Batista's oil firm battle with shareholders gets ugly

Batista's oil firm battle with shareholders gets ugly

“Batista is treated like royalty in Brazil, because of his strong ties with influential politicians, including President Dilma Roussef.” — Valporto.

The ongoing battle between Brazilian mogul Eike Batista's debt-laden oil company and its minority shareholders is about to get nasty. Currently under bankruptcy protection, Oleo e Gas Participacoes (OGP) —formerly known as OGX— is set to be the subject of a formal investigation by public prosecutors.

Aurélio Valporto, the minority investor leading calls for action, is getting ready to provide authorities with a report of over 1,000 pages, containing what he claims are irrefutable proof of wrongdoing by the Brazilian stock exchange operator BM&FBovespa in relation to trades in shares of OGP.

“There were several irregularities involving the stock exchange’s procedures. Most of them don’t even require an investigation, as it’s very simple to demonstrate the body ignored countless trade laws, leading investors to giant losses, but benefiting Batista and others colluded with him,” the economist said in an interview with MINING.com.

Just before Christmas, OGP agreed with foreign creditors to renegotiate $5.8 billion in debt into a 90% stake in the firm. This, explained Valporto, means that minority shareholders —which made up almost 50% of the company— would be left with a mere 5% stake in the company. “Once again Batista is stealing from us,” he added.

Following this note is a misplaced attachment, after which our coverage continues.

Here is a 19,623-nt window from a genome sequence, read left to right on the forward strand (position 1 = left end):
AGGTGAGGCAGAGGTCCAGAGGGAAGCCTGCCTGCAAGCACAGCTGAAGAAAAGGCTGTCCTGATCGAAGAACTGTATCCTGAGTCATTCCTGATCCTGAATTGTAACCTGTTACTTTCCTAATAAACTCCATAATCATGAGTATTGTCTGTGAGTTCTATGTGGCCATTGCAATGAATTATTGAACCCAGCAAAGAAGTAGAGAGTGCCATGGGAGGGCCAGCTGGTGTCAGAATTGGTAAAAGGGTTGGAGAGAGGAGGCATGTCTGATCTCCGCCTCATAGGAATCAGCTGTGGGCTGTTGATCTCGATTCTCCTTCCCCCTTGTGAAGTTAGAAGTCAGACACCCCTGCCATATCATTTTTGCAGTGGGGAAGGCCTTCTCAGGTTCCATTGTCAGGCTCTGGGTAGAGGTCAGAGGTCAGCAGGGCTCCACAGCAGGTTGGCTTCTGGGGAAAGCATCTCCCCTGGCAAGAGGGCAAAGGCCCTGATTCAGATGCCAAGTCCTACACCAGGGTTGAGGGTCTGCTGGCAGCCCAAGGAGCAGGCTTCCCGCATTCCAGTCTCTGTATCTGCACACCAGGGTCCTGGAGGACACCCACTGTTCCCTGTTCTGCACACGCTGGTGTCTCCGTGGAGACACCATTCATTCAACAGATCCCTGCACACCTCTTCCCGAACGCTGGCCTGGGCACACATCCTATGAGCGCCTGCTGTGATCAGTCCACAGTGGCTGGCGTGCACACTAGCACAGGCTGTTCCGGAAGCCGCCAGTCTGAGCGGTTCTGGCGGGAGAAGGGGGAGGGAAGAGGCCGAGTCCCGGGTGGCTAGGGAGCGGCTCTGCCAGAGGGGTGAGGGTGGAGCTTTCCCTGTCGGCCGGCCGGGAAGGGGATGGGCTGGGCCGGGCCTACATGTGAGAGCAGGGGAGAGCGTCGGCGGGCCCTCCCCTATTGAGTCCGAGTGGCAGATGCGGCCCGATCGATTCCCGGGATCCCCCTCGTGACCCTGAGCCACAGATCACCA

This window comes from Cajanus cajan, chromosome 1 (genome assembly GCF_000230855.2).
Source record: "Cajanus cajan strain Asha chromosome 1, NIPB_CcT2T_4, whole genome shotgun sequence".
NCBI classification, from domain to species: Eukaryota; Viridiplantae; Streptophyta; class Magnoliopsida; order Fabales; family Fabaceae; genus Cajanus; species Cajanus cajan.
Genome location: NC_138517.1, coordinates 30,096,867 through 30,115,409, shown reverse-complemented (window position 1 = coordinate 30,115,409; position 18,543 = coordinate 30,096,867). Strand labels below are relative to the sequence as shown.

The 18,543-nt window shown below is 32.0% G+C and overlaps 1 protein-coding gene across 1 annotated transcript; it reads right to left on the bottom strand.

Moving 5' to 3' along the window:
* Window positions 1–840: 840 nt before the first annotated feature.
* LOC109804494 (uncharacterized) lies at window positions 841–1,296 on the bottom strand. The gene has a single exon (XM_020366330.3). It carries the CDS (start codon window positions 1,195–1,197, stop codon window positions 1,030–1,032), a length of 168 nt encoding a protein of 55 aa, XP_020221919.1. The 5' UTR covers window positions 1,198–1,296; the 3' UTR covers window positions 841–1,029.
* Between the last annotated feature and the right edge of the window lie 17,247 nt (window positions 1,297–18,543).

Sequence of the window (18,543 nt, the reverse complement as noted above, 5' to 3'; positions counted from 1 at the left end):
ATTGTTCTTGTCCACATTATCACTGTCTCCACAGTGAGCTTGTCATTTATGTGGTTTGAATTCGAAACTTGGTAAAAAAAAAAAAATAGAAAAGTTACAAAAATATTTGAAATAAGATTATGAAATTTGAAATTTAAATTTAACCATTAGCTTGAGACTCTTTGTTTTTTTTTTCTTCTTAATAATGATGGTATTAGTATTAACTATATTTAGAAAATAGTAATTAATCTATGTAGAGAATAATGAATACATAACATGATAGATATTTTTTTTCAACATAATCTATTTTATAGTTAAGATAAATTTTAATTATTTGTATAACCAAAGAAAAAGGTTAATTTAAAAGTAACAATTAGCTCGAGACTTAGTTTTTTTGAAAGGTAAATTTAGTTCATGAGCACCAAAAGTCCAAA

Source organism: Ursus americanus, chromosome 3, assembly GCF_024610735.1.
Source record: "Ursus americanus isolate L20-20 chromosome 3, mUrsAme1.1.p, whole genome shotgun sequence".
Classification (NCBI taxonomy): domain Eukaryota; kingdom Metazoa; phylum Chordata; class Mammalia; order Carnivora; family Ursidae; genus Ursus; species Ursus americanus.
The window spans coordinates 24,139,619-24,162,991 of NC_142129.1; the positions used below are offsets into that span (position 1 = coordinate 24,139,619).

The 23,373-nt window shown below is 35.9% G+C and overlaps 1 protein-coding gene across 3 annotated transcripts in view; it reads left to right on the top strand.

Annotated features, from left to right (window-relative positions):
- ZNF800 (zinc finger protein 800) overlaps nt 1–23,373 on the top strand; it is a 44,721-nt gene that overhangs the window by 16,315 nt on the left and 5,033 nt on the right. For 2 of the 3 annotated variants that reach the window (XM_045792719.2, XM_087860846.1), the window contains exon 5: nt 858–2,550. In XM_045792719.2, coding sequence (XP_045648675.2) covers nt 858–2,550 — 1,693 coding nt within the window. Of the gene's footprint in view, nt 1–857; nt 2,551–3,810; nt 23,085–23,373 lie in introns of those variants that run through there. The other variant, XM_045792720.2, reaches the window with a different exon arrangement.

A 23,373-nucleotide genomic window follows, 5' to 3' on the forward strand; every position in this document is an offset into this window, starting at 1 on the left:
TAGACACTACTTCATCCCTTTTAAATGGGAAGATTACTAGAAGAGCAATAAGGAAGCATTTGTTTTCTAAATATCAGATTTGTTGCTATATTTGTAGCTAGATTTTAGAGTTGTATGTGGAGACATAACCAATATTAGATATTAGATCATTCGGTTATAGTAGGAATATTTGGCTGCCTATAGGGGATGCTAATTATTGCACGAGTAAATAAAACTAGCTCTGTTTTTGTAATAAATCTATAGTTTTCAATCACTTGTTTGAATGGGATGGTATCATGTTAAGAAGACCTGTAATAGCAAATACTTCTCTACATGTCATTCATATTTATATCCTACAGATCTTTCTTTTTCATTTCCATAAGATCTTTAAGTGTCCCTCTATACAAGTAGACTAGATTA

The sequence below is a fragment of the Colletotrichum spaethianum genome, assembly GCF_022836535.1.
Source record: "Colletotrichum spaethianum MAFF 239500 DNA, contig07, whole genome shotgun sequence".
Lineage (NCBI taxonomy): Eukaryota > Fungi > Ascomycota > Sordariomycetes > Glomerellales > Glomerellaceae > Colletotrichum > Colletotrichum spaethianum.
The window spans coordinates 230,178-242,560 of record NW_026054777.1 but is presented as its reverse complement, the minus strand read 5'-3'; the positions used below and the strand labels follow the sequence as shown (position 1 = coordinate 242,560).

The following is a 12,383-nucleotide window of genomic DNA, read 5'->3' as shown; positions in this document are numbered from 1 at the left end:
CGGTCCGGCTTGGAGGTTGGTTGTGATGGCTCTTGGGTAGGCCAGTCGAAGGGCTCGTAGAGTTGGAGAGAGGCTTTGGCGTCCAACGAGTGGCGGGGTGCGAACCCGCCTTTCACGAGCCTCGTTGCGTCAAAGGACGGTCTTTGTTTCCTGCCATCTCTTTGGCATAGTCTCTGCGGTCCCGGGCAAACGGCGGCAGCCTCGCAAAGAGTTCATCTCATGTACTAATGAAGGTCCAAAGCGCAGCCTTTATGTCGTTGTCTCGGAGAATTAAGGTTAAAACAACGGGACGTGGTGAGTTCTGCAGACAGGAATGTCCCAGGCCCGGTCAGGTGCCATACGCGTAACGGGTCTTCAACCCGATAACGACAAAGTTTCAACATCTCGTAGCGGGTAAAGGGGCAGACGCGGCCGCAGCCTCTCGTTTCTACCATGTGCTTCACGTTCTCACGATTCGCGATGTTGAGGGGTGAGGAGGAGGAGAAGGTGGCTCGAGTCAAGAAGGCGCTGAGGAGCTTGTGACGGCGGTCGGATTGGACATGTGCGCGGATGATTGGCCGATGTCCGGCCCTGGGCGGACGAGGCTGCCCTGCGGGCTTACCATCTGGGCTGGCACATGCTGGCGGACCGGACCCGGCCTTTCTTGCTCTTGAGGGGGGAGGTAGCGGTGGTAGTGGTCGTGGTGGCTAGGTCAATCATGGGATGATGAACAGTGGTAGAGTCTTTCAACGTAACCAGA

Valporto insists that public prosecution is OGP’s stakeholders “only light at the end of the tunnel.”

“It is the only alternative we have because Brazil is a very corrupt country and Batista is has strong ties with influential politicians, including President Dilma Roussef and former president Luiz Inacio Lula da Silva,” Valporto said.

Buying time

Last Thursday Brazilian oil sector watchdog, the National Petroleum Agency or ANP extended the deadline for OGP from Jan. 6 to Jan. 24 to prove it can meet financial commitments to its oil field partners.

However, ANP's Superintendence of Development and Production (SDP) has warned that if OGP fails to meet its obligations there will be a penalty such as "compulsory transfer" or even "contract termination".

Valporto said he plans to submit all proofs before the end of the month.

“We have shares in this company, so we want save it, but Batista is a thief and OGP would be much better without him.”

Image by Leonardo Ferreira